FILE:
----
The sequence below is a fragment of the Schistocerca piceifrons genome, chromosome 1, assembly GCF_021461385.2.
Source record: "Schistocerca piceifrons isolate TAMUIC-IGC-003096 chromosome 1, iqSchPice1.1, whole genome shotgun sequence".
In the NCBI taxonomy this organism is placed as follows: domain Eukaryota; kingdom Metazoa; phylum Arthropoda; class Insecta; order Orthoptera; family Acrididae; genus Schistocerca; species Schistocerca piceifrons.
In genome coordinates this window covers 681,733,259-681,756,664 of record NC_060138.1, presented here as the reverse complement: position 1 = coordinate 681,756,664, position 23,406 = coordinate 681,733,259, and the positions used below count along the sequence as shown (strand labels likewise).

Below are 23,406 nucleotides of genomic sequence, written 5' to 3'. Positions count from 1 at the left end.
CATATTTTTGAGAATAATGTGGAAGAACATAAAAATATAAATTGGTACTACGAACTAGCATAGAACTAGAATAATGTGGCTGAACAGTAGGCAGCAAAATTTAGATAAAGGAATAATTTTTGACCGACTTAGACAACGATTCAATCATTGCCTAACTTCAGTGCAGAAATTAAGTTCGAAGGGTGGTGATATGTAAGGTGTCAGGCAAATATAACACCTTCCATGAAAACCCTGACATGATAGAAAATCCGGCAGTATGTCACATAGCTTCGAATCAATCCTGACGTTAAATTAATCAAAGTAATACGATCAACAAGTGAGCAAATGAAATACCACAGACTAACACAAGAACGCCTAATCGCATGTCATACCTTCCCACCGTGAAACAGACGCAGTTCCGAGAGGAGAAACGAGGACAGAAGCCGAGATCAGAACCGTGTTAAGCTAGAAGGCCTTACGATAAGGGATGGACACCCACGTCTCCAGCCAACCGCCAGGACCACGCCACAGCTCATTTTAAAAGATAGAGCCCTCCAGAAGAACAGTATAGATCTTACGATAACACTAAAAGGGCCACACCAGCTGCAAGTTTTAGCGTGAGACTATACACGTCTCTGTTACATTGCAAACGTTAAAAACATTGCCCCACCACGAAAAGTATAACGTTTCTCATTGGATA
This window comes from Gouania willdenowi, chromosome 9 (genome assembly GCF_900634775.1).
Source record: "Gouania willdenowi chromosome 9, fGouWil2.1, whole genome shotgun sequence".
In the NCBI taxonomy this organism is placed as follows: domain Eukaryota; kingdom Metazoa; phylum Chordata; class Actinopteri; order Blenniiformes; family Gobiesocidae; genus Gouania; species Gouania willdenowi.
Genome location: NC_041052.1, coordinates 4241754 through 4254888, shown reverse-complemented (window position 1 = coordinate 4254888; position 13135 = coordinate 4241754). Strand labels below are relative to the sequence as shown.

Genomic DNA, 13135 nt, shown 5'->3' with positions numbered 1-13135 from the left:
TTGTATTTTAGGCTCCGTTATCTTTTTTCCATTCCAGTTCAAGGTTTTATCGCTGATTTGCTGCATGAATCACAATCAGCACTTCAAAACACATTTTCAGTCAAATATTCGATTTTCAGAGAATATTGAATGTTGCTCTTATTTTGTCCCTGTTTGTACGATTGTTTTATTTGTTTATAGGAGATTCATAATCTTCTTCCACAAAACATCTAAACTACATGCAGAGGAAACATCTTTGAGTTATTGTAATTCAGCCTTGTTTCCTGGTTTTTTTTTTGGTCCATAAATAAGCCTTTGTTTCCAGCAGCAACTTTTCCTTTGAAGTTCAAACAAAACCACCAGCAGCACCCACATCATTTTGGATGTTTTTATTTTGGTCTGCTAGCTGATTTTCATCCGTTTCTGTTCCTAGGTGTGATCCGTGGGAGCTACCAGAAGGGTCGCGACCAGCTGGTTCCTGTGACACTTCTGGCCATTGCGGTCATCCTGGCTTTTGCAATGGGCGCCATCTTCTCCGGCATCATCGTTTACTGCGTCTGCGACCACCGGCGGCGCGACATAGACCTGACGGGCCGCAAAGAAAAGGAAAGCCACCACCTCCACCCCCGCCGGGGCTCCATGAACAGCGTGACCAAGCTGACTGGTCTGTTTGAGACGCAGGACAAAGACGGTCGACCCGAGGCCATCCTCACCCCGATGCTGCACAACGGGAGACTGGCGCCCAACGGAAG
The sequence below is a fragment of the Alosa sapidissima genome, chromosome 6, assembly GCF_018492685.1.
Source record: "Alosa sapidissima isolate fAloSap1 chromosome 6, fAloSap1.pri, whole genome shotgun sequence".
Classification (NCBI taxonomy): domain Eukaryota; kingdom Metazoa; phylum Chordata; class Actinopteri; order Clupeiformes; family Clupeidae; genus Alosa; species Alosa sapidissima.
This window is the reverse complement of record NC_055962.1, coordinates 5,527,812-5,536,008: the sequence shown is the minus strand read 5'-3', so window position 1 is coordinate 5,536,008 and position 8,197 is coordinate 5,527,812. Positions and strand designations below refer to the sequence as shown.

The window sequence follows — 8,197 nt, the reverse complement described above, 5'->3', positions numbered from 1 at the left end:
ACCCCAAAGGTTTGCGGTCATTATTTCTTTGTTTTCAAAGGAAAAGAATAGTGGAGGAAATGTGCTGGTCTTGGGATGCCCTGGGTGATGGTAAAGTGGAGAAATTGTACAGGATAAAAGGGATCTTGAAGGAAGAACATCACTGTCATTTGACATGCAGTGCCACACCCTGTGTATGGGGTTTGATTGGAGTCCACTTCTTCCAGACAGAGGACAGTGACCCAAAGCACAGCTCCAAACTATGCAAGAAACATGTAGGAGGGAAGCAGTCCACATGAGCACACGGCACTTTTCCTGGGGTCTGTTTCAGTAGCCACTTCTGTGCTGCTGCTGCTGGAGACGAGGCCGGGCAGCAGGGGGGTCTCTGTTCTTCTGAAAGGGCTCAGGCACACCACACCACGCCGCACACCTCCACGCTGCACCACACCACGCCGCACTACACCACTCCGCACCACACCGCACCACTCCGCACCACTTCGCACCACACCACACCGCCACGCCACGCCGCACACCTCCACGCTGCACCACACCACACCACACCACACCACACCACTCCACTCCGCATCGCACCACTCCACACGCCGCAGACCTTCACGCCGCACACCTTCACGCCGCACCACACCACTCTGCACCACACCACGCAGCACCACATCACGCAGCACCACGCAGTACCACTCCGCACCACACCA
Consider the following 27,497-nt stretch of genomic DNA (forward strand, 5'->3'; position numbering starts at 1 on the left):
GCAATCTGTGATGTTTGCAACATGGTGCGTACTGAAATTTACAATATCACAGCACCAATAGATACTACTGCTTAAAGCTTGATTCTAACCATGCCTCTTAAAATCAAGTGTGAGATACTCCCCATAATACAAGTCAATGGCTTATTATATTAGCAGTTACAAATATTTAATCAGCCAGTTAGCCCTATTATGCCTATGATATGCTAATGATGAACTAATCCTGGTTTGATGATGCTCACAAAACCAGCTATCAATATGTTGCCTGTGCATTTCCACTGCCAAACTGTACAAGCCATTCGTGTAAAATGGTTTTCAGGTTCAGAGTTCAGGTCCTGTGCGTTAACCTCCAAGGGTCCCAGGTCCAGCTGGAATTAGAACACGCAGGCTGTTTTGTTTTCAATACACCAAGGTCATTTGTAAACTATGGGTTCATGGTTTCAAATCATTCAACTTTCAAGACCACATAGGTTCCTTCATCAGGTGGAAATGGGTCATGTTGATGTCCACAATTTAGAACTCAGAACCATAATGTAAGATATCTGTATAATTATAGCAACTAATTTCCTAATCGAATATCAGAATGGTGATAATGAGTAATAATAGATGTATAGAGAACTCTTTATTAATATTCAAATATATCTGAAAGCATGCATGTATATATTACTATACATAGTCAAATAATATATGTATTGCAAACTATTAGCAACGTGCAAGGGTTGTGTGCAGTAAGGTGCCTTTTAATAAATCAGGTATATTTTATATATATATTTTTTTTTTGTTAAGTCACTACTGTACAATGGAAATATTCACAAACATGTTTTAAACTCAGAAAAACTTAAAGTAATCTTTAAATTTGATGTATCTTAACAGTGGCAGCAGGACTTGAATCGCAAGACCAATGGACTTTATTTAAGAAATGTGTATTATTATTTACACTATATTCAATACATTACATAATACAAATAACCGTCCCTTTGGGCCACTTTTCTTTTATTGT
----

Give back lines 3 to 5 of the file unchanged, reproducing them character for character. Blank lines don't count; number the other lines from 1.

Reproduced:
In the NCBI taxonomy this organism is placed as follows: domain Eukaryota; kingdom Metazoa; phylum Arthropoda; class Insecta; order Orthoptera; family Acrididae; genus Schistocerca; species Schistocerca piceifrons.
In genome coordinates this window covers 681,733,259-681,756,664 of record NC_060138.1, presented here as the reverse complement: position 1 = coordinate 681,756,664, position 23,406 = coordinate 681,733,259, and the positions used below count along the sequence as shown (strand labels likewise).

Below are 23,406 nucleotides of genomic sequence, written 5' to 3'. Positions count from 1 at the left end.